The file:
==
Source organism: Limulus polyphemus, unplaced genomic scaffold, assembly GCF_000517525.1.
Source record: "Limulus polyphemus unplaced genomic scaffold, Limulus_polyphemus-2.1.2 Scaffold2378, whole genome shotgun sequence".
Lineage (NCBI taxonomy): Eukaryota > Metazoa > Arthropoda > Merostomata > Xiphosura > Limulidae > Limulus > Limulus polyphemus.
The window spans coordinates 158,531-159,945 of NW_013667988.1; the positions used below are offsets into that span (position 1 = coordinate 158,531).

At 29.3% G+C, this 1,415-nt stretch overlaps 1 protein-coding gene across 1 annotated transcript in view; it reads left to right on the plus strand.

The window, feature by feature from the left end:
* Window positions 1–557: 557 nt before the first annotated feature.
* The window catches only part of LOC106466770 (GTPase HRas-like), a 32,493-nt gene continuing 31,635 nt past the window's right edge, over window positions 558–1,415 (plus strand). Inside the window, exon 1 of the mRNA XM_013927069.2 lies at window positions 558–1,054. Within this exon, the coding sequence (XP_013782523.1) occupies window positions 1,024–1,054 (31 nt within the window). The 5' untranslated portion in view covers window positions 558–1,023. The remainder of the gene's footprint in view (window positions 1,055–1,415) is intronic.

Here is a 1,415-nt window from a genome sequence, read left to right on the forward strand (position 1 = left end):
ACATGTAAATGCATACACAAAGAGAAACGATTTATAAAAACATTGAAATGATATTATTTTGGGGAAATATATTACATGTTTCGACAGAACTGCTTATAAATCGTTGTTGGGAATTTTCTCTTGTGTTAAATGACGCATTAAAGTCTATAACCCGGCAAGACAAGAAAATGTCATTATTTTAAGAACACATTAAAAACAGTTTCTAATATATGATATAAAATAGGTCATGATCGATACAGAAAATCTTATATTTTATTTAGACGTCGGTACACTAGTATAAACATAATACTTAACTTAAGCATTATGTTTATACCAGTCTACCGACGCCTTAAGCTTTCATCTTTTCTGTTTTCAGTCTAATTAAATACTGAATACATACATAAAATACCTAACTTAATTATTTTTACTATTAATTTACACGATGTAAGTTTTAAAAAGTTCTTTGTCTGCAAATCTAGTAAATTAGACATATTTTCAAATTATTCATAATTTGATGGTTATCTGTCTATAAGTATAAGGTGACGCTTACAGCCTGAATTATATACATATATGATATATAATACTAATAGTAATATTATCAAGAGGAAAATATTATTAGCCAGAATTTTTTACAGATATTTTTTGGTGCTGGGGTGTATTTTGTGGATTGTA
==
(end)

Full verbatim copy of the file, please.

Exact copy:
Source organism: Limulus polyphemus, unplaced genomic scaffold, assembly GCF_000517525.1.
Source record: "Limulus polyphemus unplaced genomic scaffold, Limulus_polyphemus-2.1.2 Scaffold2378, whole genome shotgun sequence".
Lineage (NCBI taxonomy): Eukaryota > Metazoa > Arthropoda > Merostomata > Xiphosura > Limulidae > Limulus > Limulus polyphemus.
The window spans coordinates 158,531-159,945 of NW_013667988.1; the positions used below are offsets into that span (position 1 = coordinate 158,531).

At 29.3% G+C, this 1,415-nt stretch overlaps 1 protein-coding gene across 1 annotated transcript in view; it reads left to right on the plus strand.

The window, feature by feature from the left end:
* Window positions 1–557: 557 nt before the first annotated feature.
* The window catches only part of LOC106466770 (GTPase HRas-like), a 32,493-nt gene continuing 31,635 nt past the window's right edge, over window positions 558–1,415 (plus strand). Inside the window, exon 1 of the mRNA XM_013927069.2 lies at window positions 558–1,054. Within this exon, the coding sequence (XP_013782523.1) occupies window positions 1,024–1,054 (31 nt within the window). The 5' untranslated portion in view covers window positions 558–1,023. The remainder of the gene's footprint in view (window positions 1,055–1,415) is intronic.

Here is a 1,415-nt window from a genome sequence, read left to right on the forward strand (position 1 = left end):
ACATGTAAATGCATACACAAAGAGAAACGATTTATAAAAACATTGAAATGATATTATTTTGGGGAAATATATTACATGTTTCGACAGAACTGCTTATAAATCGTTGTTGGGAATTTTCTCTTGTGTTAAATGACGCATTAAAGTCTATAACCCGGCAAGACAAGAAAATGTCATTATTTTAAGAACACATTAAAAACAGTTTCTAATATATGATATAAAATAGGTCATGATCGATACAGAAAATCTTATATTTTATTTAGACGTCGGTACACTAGTATAAACATAATACTTAACTTAAGCATTATGTTTATACCAGTCTACCGACGCCTTAAGCTTTCATCTTTTCTGTTTTCAGTCTAATTAAATACTGAATACATACATAAAATACCTAACTTAATTATTTTTACTATTAATTTACACGATGTAAGTTTTAAAAAGTTCTTTGTCTGCAAATCTAGTAAATTAGACATATTTTCAAATTATTCATAATTTGATGGTTATCTGTCTATAAGTATAAGGTGACGCTTACAGCCTGAATTATATACATATATGATATATAATACTAATAGTAATATTATCAAGAGGAAAATATTATTAGCCAGAATTTTTTACAGATATTTTTTGGTGCTGGGGTGTATTTTGTGGATTGTA